Relationships to natural resources often differ between political, religious, geographical and cultural groups. This can lead to conflicts. In Canada, as in many other countries, debates between economic and environmental concerns have led to protests, political movements and legal cases. For example, coal mining may create job opportunities, but the emissions from burning coal have been linked to climate change and health problems. Such debates also emerge when Indigenous peoples claim rights to natural resources and title to land that corporations, governments or individuals want to use, too (see Indigenous Territory).
Management of Renewable Resources
To remain sustainable, renewable resources must be managed. This process requires knowledge of life cycles, controlled harvesting, responsible use and habitat protection. For example, scientists must research the size, life cycle and movement of fish in the ocean. Because fish are mobile and regarded as common property, catch limits and conservation measures help the stock restore itself.
Poor management can make a renewable resource non-renewable or create the need for rehabilitation. For example, in British Columbia, First Nations people and the fishing industry depend on salmon. But salmon are currently endangered in the province because of overfishing and other environmental factors. Scientists, activists and resource users are taking measures to restore salmon populations.
Controlling the use and management of mobile resources such as fish, wildlife and air is complicated. These resources may cross national and provincial borders or move into grey zones such as oceans. Additionally, conflicts result from differences in management and conservation practices based on whether people view a resource’s status as safe or endangered.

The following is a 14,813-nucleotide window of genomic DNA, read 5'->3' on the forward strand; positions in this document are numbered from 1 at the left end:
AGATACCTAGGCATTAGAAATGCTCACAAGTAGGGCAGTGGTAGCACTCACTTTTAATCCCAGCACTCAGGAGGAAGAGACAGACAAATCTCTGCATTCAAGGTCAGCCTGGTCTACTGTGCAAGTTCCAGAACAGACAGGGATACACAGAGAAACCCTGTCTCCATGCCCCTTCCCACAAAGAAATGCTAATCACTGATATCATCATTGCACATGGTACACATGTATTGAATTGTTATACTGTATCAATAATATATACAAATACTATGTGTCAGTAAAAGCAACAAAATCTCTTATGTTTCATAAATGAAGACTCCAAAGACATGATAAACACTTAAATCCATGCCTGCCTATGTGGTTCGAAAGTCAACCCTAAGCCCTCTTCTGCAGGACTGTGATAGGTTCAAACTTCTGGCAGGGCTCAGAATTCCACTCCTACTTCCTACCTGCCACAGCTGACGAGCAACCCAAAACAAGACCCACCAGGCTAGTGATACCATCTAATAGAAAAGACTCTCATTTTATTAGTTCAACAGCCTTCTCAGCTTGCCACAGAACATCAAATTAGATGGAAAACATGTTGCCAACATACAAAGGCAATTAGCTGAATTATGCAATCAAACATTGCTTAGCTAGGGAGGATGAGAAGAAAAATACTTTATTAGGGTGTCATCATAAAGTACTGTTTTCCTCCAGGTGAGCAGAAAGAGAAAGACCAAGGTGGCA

Resource Management Practices in Canada
Resource management is the act of caring for a resource effectively. It consists of the philosophies, sciences, laws and regulations by which people and the natural environment interact. While many different resource management practices exist, all recognize the responsibility of human beings to maintain natural resources.
Natural resource management generally refers to a continually changing process rather than a fixed system. It often involves many parties and is tied to constantly changing factors like laws and environmental conditions. Adaptive strategies are therefore an important part of management.
Under the Canadian Constitution, provinces and territories are mostly responsible for natural resource management (see Natural Resource Transfer Acts 1930). While each jurisdiction has slightly different laws, many common principles of resource management apply, including:
- conservation through parks and protected areas;
- provincial hunting and trapping programs;
- banning the sale of wildlife species.
Indigenous Resource Management Practices
Principles of use, equal access, preservation and sustainability have existed in Indigenous societies from time immemorial. Indigenous peoples’ stewardship practices are numerous and diverse, reflecting the particular resources of a given landscape as well as the culture on that landscape (see Indigenous Cultural Landscape).